Florence Smith of Hansen Street
Speaking of other Florences, what about Florence Smith of Hansen Street? Remember her?
Evening Post, 17 April 1923, page 2
I needed to rule her out. 196 Hansen Street and Newtown are under the Wellington South electoral rolls. I tried 1925 first and found Phoebe Smith, widow. Then I looked at 1922 and found Phoebe’s husband Charles still alive and a spinster, Ivy, living with them.
Tough life for Phoebe, but the Smiths at 196 Hansen Street are definitely not the Smith Sisters. So she’s not our Florrie, and therefore the Oriental Bay Kiosk is not our cake shop. This is a dead end that I probably could have ruled out earlier.
Sarah’s funeral was conducted by J.R. Glasson, Reverend of the Terrace Congregational Church.
I didn’t know anything about Congregational Churches before I went down this rabbit hole, but they are where ‘Puritans’ originate from. They make up about 0.5% of Protestants globally, and many members did immigrate or become missionaries to the colonies. From my brief understanding, a Congregational Reverend strikes me as a strange choice for your funeral if you are not a member of that particular church.
Yes, it’s possible Florrie walked in to the nearest church and asked the Reverend to help a girl out after her sister suddenly passed away; but I think it’s more likely three middle-aged English spinsters in the colonies in 1915 probably went to church. And the church of the Reverend who conducted Sarah Smith’s funeral has a stack of records housed at the National Library in Wellington.
This is a set of records I think I have to travel to see in person. Unless someone more local wants to do it for me. There are a lot of them including lists of members, a church magazine, financial records and more. If the sisters attended this church, they’re likely to turn up somehow amongst the records in the National Library.
It’s a lead. It might be another dead end, but I won’t know until I get a chance to peruse them.
I’ve rounded up all the UK census records for the sisters – 1861-1911. In the UK, the census was held every 10 years in April/March and I can use them in a similar manner as I do Electoral Rolls in New Zealand to track movement and – more vitally – occupation.
Between 1881 and 1891, Sarah went from being a general servant to a breadmaker. Somewhere during this time is also when Sarah and Polly moved in together, and Polly is also listed as a breadmaker in 1891. They continued to live together until 1917 when Sarah died.
In 1901, Sarah is listed as a baker/shop assistant, while Polly was a baker’s assistant. By this time, Florrie was living with her sister Phoebe – my great-great grandmother – but she is also a baker/breadmaker. When I looked up their addresses relative to each other, they were within a 15 minute walk.
By 1911, Sarah is a confectioner and baker, while Polly is a confectioner’s assistant. At this stage the person I think is our Florence is living by herself, a cottonweaver (a very common occupation for women in Burnley where they lived).
These census records only offer us a glimpse of one night every decade, but they do establish that Sarah was the real talent with the cakes and spent several decades as a baker.
Polly spent at least three decades as (presumably) her assistant, so must have known something about carrying it on. It looks possible Sarah and Polly ran a shop in Burnley too, which is probably a path I’ll begin exploring while I wait to get to the National Library.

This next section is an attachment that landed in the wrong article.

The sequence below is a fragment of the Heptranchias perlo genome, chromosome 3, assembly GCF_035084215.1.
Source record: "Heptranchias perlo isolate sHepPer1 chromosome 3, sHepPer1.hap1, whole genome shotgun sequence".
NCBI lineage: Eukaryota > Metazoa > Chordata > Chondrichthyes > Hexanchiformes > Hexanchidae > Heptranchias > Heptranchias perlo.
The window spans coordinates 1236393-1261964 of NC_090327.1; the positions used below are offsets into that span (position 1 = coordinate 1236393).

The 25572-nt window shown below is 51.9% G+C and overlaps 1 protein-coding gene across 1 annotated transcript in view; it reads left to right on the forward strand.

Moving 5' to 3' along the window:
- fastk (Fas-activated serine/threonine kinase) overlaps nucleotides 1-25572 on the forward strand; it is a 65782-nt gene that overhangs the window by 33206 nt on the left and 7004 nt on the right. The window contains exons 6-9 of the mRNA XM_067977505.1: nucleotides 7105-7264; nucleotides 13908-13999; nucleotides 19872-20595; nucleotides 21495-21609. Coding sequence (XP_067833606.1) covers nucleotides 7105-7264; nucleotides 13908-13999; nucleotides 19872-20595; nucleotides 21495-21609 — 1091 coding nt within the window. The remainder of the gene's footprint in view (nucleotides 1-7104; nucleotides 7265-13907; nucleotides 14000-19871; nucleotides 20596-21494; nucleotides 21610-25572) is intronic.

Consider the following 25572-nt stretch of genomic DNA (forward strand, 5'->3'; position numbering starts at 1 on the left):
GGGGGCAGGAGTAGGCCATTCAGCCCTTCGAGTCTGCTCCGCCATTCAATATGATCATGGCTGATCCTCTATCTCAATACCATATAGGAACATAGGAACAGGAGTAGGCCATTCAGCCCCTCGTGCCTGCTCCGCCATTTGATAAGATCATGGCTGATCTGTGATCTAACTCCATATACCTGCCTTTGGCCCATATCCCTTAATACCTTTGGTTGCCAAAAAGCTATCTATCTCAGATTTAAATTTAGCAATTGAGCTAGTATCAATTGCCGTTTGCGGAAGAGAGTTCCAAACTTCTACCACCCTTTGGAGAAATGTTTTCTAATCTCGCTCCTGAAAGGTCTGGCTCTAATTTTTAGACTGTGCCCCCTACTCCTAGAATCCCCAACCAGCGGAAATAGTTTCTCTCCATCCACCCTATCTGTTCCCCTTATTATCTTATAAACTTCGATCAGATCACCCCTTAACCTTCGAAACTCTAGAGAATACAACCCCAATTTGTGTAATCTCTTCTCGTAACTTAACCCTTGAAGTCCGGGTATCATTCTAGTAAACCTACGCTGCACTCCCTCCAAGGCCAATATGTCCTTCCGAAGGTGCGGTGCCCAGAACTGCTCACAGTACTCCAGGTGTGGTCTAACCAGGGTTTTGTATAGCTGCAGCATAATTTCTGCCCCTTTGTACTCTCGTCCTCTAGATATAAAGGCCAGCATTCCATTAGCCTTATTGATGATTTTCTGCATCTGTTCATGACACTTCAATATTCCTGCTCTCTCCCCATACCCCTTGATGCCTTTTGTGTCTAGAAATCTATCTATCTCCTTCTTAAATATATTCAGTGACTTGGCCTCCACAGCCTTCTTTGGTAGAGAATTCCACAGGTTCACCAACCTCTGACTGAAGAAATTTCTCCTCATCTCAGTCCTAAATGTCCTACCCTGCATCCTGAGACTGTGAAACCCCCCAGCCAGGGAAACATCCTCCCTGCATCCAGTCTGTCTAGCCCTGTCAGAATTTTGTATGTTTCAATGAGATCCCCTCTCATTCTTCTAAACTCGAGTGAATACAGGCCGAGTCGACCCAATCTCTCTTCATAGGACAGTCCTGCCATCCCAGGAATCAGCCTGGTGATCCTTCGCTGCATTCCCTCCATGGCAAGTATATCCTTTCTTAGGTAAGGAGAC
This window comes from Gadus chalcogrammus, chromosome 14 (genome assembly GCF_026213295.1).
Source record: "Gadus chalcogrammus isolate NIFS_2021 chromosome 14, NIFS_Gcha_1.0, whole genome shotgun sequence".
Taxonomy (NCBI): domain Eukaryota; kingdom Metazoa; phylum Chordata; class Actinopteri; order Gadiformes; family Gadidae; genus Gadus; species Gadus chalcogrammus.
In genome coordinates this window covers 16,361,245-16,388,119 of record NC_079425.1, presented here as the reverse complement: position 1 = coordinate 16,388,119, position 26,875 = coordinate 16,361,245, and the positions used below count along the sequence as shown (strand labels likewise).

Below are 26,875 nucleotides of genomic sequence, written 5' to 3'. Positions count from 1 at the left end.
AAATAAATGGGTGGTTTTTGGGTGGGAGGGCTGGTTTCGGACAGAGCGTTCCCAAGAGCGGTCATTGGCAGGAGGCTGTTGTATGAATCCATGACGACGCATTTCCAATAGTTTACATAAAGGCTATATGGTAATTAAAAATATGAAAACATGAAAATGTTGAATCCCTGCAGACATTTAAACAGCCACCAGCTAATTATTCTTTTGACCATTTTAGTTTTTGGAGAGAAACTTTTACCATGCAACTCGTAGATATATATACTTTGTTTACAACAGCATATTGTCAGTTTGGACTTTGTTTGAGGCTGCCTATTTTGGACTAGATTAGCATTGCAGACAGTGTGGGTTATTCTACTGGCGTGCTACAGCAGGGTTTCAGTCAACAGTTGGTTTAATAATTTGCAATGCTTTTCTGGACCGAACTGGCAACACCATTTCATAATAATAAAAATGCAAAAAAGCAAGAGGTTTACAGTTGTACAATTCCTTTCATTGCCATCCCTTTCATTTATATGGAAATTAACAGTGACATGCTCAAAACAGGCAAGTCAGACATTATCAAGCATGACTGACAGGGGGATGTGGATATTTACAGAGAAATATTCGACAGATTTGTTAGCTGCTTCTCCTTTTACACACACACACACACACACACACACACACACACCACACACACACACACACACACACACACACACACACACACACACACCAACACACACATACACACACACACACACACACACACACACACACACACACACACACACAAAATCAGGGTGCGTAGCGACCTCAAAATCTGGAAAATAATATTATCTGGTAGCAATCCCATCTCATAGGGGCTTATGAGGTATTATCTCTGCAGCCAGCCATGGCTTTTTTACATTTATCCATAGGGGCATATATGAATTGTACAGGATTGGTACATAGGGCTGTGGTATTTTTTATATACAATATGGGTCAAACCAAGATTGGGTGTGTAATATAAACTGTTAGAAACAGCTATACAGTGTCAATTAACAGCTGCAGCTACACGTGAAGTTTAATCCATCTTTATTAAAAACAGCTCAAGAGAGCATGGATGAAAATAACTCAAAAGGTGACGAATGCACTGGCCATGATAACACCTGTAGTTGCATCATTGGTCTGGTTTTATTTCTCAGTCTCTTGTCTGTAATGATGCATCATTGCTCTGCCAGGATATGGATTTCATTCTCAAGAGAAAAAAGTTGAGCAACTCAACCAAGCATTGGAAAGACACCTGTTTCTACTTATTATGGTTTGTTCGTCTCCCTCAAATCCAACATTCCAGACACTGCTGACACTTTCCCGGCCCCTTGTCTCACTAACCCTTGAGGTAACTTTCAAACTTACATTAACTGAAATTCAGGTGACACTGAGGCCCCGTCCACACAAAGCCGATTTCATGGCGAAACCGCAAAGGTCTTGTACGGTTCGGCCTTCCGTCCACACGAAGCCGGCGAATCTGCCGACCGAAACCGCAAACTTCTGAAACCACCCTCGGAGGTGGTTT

Yes, but what about the cake shop?
It wasn’t the Oriental Bay Kiosk. It seems likely the Wellington cake shop would have been established between September 1915 when they arrived and November 1917, before Sarah died. If Electoral Rolls are to guide us to a location, it was probably located somewhere in the vicinity of Willis-Lambton-The Terrace.
Florrie died age 72, and Polly made it to 71. It’s possible Marjoribanks Street was their ‘retirement house’, so I think the latest the cake shop would be open and running under the Smith sisters would be about 1930, giving a 15 year possible window of operation. If they worked until they died, then Florence was the last to go in 1942.
I think I’ll use this information to see what I can dig up about tea houses, patisseries, cake shops, and bakeries through old company records. If they set up a business, there’s probably a tax trail somewhere, and focusing from September 1915 to November 1917 with a possible address and area of operation seems like a straight-forward place to begin.
Where to now?
I think the church records are a solid lead. The sisters could easily show up in a number of ways there. They’ll be the first thing I’d want to see if I were in Wellington.
The death print outs of Polly and Florrie will shed more light on where and how they died, and hopefully cross-reference to the Marjoribanks Street address, so I’ll get them in due course.
And there would probably be some merit searching digital photobanks of the Wellington CBD during the time period. There are so many available. Maybe I’ll stumble upon the cake shop in the background.
If you’ve made it this far and you think you’ve got something to add – please let me know. Maybe I’m missing an obvious clue, or you have some context I don’t – I’d love to know.
The more I learn (however little) about these women, the more curious I get. I’m not sure how much more progress there is to make on this from behind a screen in Northland, but I don’t think that’s going to stop me either.
Header image credit: Congregational Church, The Terrace, Wellington, 29 September 1934, Wellington, by Leslie Adkin. Gift of G. L. Adkin family estate, 1964. Te Papa (A.005435)